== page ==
Sand Point docks and road damaged by magnitude 7.8 quake

Photo of a large, offset crack in a warehouse floor.
Damage at a warehouse at the old dock in Sand Point (Photo courtesy of David Walls)

A magnitude 7.8 Aleutian earthquake late Tuesday night prompted tsunami warnings in communities across coastal Alaska, from Homer to Unalaska.

In Sand Point — a fishing community of about a thousand people in the eastern Aleutians — earthquake damage has closed both city docks, which are used to land freight boats and the M/V Tustumena ferry. The earthquake damaged the road to the harbor as well.

On Sand Point’s old dock, a warehouse floor sank and cracked along the length of the cement. City Administrator Jordan Keeler says that a team of engineers will inspect the damage in the next week or so, but he’s confident that it looks worse than it really is.

“We have two docks total and they are both closed, effective immediately until we can get an inspection to verify the extent of the damage to both the new dock and the old dock,” Keeler said.

In the meantime, closing down the docks could mean that freight shipments will be cancelled until they reopen. That could impact the island community’s ability to get fresh food.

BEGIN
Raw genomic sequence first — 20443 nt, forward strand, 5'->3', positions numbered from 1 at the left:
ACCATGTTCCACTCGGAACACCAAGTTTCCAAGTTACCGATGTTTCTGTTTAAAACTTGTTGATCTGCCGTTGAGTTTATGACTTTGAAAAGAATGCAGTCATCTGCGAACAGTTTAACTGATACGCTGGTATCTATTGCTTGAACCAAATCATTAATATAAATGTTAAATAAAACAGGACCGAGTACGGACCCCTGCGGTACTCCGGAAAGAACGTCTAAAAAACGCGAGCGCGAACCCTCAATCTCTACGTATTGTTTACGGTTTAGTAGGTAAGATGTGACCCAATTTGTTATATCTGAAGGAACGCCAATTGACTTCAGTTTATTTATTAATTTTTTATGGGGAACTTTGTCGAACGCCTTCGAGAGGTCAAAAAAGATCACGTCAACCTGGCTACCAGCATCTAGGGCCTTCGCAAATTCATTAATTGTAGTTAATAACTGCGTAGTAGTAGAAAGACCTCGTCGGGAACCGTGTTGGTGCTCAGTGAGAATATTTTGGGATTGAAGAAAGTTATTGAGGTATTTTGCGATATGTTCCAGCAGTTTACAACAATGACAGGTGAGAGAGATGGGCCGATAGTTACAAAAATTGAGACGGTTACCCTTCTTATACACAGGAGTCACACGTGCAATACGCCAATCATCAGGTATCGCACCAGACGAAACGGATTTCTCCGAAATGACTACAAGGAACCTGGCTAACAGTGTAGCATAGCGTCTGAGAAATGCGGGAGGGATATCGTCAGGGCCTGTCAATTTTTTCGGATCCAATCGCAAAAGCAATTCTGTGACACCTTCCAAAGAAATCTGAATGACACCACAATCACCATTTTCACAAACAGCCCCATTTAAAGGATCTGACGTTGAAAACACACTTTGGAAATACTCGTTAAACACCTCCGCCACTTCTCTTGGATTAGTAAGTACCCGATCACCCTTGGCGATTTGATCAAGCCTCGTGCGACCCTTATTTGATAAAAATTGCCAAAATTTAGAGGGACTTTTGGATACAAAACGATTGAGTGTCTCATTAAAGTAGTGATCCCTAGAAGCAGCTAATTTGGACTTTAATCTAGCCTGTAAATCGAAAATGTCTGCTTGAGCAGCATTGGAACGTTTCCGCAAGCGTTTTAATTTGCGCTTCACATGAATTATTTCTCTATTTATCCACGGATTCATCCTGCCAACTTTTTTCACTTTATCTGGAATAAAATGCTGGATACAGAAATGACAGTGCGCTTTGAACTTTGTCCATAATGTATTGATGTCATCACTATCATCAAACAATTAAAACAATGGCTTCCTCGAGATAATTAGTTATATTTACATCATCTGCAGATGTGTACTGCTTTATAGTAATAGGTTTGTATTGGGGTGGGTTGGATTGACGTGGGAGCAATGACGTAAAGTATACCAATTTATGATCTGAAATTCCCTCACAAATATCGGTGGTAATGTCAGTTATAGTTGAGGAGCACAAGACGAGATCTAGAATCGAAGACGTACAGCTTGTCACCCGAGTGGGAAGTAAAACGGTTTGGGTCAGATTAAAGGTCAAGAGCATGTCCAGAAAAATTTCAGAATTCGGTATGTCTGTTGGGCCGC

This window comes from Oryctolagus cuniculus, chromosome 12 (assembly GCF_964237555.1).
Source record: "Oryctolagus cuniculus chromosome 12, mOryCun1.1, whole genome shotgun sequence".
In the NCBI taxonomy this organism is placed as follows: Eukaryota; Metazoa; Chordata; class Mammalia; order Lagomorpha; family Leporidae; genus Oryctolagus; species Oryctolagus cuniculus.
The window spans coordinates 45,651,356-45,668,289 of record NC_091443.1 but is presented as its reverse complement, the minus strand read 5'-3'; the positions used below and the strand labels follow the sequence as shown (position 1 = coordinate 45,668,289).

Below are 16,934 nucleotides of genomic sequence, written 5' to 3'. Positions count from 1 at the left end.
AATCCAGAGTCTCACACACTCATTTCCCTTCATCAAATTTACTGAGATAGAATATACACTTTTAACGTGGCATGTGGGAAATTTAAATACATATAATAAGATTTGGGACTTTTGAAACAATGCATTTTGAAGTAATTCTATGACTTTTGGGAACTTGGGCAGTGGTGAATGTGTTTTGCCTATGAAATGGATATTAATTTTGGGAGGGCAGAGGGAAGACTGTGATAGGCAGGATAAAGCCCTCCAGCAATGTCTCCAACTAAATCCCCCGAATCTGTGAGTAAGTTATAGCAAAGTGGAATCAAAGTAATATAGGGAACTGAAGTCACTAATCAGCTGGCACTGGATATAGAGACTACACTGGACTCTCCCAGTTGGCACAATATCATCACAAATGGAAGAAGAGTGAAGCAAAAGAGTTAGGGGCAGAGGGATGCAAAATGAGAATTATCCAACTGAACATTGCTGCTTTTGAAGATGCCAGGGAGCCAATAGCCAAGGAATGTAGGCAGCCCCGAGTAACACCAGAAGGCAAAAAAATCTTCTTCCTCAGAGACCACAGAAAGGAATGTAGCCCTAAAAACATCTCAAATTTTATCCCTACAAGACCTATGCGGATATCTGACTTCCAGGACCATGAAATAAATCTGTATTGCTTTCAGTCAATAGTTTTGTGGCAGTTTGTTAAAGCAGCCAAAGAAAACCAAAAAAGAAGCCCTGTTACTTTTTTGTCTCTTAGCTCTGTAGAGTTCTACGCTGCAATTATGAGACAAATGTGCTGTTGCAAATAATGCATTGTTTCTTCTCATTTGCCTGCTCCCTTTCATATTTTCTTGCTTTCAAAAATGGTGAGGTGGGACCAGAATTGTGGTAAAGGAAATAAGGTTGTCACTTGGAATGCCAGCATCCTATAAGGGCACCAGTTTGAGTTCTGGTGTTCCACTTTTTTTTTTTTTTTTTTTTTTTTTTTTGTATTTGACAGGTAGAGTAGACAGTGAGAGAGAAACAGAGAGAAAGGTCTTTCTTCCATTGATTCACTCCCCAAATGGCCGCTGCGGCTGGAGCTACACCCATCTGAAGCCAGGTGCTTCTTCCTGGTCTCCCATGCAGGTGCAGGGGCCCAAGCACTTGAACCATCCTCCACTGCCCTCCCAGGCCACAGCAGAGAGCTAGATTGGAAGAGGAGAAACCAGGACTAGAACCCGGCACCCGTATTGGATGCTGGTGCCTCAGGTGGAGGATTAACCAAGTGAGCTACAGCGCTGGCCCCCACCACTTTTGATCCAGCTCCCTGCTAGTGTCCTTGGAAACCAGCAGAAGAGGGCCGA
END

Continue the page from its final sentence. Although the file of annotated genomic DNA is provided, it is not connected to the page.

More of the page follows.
All things considered, and despite the damage caused by the earthquake, Keeler says things went smoothly.

Photo of a large, offset crack in a warehouse floor.
The floor sank in a warehouse on Sand Point’s old dock, creating a large crack across the length of the cement. (Courtesy of David Walls)

“I’m just glad nobody was hurt,” he said. “Everybody was safe, and given the magnitude of the earthquake, the small amount of damage we did see, we are fortunate.”

Tsunami warnings after the earthquake named Sand Point as the first community that could see a wave, but the wave turned out to be less than a foot tall, according to the National Tsunami Warning Center.

Keeler says the community’s tsunami sirens sounded and the evacuation to the local school was orderly, even with only two public safety officers in the community.

“We had people from the Trident plant go to the evacuation center. We had community members who live in lower lying areas, as well as people associated with the commercial fishing fleet go to the evacuation center,” Keeler said.

But he added that given the COVID-19 pandemic, it was unusual to see members of the community in the same space as workers from the Trident Seafoods processing facility, which employs as many as 400 people.

“Trident has a company-wide policy of not leaving the premises,” Keeler said. “So it was the first time this season that there was any even remotely close interaction between the community and the Trident plant employees.”

The processors and community members did not gather in the same room, he added.

To date, there are no known cases of COVID-19 in Sand Point.

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